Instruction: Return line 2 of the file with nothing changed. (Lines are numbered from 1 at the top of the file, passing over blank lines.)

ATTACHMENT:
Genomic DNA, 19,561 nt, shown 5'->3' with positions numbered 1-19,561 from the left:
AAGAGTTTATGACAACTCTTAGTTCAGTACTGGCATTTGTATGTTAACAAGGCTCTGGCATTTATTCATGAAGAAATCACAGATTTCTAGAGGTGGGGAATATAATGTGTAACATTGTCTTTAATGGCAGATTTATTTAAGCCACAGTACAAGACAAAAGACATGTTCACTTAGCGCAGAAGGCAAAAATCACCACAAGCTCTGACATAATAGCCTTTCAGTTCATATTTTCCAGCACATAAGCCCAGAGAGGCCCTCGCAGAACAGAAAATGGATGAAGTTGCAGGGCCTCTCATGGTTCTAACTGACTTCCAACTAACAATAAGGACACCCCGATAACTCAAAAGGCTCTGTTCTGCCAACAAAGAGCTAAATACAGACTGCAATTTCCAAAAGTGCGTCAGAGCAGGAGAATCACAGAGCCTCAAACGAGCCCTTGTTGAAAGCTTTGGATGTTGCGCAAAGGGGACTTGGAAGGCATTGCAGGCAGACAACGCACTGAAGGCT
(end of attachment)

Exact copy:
AAGAGTTTATGACAACTCTTAGTTCAGTACTGGCATTTGTATGTTAACAAGGCTCTGGCATTTATTCATGAAGAAATCACAGATTTCTAGAGGTGGGGAATATAATGTGTAACATTGTCTTTAATGGCAGATTTATTTAAGCCACAGTACAAGACAAAAGACATGTTCACTTAGCGCAGAAGGCAAAAATCACCACAAGCTCTGACATAATAGCCTTTCAGTTCATATTTTCCAGCACATAAGCCCAGAGAGGCCCTCGCAGAACAGAAAATGGATGAAGTTGCAGGGCCTCTCATGGTTCTAACTGACTTCCAACTAACAATAAGGACACCCCGATAACTCAAAAGGCTCTGTTCTGCCAACAAAGAGCTAAATACAGACTGCAATTTCCAAAAGTGCGTCAGAGCAGGAGAATCACAGAGCCTCAAACGAGCCCTTGTTGAAAGCTTTGGATGTTGCGCAAAGGGGACTTGGAAGGCATTGCAGGCAGACAACGCACTGAAGGCT